If we consider an actual territory (a) say, Paris, Dresden, Warsaw, and build up a map (b) in which the order of these cities would be represented as Dresden, Paris, Warsaw; to travel by such a map would be misguiding, wasteful of effort. In case of emergencies, it might be seriously harmful. We could say that such a map was 'not true', or that the map had a structure not similar to the territory (...). We should notice that:
A) A map may have a structure similar ot dissimilar to the structure of the territory.
B) Two similar structures have similar 'logical' characteristics. Thus, if in a correct map, Dresden is given as between Paris and Warsaw, a similar relation is found in the actual territory.
C) A map is not the territory.
D) An ideal map would contain the map of the map, the map of the map of the map, etc. endlessly. (...) We may call it self-reflexiveness.
Languages share with the map the above four characteristics.
A) Languages have structure, thus we may have languages of elementalistic structure such as 'space' and 'time', 'observer' and 'observed', 'body' and 'soul', 'senses' and 'mind', 'intellect' and 'emotions', 'thinking' and 'feeling', 'thought' and 'intuition', etc., which allow verbal division or separation. Or we may have languages of non-elementalistic structure such as 'space-time', the new quantum languages (...); also the mathematical languages of 'order', 'relation', 'structure', 'function', 'variable', 'invariant', 'difference', 'addition', 'division' (...).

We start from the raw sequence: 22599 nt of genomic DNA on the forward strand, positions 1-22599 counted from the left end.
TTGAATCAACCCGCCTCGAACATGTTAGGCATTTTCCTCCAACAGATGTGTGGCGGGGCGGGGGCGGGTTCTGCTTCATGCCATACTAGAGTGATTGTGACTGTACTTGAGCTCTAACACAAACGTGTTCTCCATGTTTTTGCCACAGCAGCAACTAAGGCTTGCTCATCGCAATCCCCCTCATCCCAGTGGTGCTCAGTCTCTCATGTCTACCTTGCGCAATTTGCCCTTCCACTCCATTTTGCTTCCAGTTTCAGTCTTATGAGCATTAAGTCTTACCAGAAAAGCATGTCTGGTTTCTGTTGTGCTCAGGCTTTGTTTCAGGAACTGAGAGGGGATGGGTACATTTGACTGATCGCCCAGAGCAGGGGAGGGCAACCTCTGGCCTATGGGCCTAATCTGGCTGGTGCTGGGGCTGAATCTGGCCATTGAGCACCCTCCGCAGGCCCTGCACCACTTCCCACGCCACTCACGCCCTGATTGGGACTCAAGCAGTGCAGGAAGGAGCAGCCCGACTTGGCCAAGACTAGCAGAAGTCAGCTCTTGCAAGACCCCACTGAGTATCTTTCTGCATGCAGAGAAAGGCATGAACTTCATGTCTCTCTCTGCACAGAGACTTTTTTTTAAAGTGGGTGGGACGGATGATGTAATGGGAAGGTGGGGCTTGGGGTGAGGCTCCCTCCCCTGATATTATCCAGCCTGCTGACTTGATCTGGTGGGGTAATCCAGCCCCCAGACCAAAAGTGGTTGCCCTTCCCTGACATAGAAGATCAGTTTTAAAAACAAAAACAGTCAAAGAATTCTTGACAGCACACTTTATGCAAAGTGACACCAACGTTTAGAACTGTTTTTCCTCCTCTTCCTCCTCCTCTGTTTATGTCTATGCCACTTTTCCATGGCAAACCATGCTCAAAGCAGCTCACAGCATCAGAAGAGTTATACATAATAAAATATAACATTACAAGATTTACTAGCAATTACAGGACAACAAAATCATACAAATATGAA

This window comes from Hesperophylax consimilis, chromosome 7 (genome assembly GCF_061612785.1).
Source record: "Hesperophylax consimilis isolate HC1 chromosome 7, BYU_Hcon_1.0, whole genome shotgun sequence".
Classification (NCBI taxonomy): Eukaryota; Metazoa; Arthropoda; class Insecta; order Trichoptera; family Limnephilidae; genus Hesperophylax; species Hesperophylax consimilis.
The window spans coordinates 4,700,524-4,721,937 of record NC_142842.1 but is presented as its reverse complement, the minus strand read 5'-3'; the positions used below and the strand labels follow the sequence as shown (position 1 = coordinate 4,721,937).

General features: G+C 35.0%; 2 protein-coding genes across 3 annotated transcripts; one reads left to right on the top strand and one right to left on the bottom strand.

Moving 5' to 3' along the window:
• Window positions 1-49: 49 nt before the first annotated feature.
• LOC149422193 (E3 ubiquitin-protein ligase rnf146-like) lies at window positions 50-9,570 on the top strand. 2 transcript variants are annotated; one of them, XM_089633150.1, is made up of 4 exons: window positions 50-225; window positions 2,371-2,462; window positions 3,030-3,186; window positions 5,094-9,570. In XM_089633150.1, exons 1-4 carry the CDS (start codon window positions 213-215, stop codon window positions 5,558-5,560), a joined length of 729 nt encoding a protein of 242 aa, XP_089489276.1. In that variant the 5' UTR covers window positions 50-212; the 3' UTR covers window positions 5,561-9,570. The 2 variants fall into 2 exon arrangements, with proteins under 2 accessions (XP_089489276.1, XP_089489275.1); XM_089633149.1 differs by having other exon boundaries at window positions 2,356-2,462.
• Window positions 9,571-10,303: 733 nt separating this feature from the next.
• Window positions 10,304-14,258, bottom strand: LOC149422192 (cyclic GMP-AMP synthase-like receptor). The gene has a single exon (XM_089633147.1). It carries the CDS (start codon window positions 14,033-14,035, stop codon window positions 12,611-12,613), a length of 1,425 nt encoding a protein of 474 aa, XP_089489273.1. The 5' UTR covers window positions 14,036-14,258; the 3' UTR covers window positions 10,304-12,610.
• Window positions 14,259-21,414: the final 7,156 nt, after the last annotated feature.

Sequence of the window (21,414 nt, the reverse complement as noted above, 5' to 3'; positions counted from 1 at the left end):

B) If we use languages of a structure non-similar to the world and our nervous system, our verbal predictions are not verified empirically, we cannot be 'rational' or adjusted. We would have to copy the animals in their wasteful and painful 'trial and error' performances, as we have done through human history. In science we would be handicapped by semantic blockages, lack of creativeness, lack of understanding, lack of vision, disturbed by inconsistencies, paradoxes, etc.
C) Words are not the things they represent.
D) Language also has self-reflective characteristics. We use language to speak about language (...).